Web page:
Ships hit by U-boats


American Steam merchant

Photo courtesy of SSHSA Collection, University of Baltimore Library

Type:Steam merchant
Tonnage5,364 tons
Completed1918 - Bethlehem Shipbuilding Corp, Sparrow’s Point MD 
OwnerAmerican-Hawaiian SS Co, New York 
HomeportNew York 
Date of attack28 Nov 1942Nationality:      American
FateSunk by U-172 (Carl Emmermann)
Position3° 58'N, 26° 19'W - Grid ER 9427
Complement58 (7 dead and 51 survivors).
RouteCapetown - Paramaribo, Dutch Guiana - New York 
Cargo800 tons of chrome ore 
History Laid down as British War Jupiter for The Shipping Controller, completed in November 1918 as Wheaton for US Shipping Board (USSB), Baltimore. 1928 renamed Alaskan for American-Hawaiian SS Co, New York. 
Notes on event

At 07.16 hours on 28 November 1942 the unescorted Alaskan (Master Edwin Earle Greenlaw) maintained a zigzag course in heavy rain, as one of the lookouts spotted the wakes of two torpedoes from U-172. One torpedo missed and the other struck the ship amidships on port side. The explosion destroyed the main engines, both port side lifeboats, knocked down both aerial antennas and the topmast. It also buckled the deck, destroying the deck gear and machinery. The Alaskan quickly listed to port but did not sink. 10 officers, 32 men and 16 armed guards (the ship was armed with one 5in, one 3in, four 20mm and two .30cal guns) were ordered to leave the ship 25 minutes after the attack. The #3 lifeboat swamped on launch and this forced the survivors to abandon ship in the overcrowded last intact lifeboat or jump overboard and swim to rafts and floats. Then U-172 surfaced and shelled the ship at the rate of one shot a minute. She fired about 60 rounds, hitting the ship about 40 times, until the burning Alaskan rolled over and sank bow first at 08.10 hours about 800 miles northeast of Natal, Brazil.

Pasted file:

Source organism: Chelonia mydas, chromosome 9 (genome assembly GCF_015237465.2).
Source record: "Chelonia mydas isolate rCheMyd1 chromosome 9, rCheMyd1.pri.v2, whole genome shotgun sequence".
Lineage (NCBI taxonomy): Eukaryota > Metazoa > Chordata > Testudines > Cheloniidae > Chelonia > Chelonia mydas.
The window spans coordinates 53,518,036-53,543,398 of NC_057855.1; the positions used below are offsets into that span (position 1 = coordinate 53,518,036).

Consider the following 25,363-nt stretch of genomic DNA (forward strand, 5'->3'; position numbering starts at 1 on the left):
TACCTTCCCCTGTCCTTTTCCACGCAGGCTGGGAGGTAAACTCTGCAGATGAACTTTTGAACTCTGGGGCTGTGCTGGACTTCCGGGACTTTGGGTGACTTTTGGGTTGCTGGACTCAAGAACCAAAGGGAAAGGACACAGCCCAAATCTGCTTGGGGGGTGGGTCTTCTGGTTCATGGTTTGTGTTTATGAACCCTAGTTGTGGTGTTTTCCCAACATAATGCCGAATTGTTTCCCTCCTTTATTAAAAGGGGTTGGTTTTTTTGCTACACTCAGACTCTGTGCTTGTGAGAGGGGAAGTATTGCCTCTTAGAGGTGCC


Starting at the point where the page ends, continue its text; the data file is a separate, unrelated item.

The lifeboat #1 was launched with 22 crew members and 11 armed guards and pulled away from the ship. Four crew members died of injuries or exposure in this boat and were buried at sea before it made landfall at Salinas, Brazil on 15 December, where one of the armed guard died in a hospital and was buried there. 11 crew members and three armed guards managed to reach a large raft, but one crewman died of injuries shortly afterwards and was buried at sea. The survivors were picked up by the Spanish steam merchant Cilurnum on 13 December and were brought to Las Palmas, Canary Islands. They stayed there for 25 days before going on to Cadiz and were eventually repatriated via Gibraltar.

The master, the armed guard commander, the second mate, the radio operator, one armed guard and four crew members rescued themselves on another raft. U-172 came alongside and took the master aboard. After asking the usual questions, Emmermann told him: Sorry we sank you, but this is war. Why don’t you tell America to get out of the war., before he was allowed to go back to the raft. On the next day, they righted the swamped lifeboat #3 and transferred into it. They spent 39 days at sea before reaching land after a voyage of about 2000 miles south of Cayenne, French Guiana on 5 January 1943. They followed the coast until they reached Cayenne and made landfall safely with the help from a fishing boat. All were hospitalized and treated well by the local government officals. A few days later they were moved out of French Guiana by aircraft. In all, two officers, four men and one armed guard lost their lives.

More infoMore on this vessel 
On boardWe have details of 9 people who were on board

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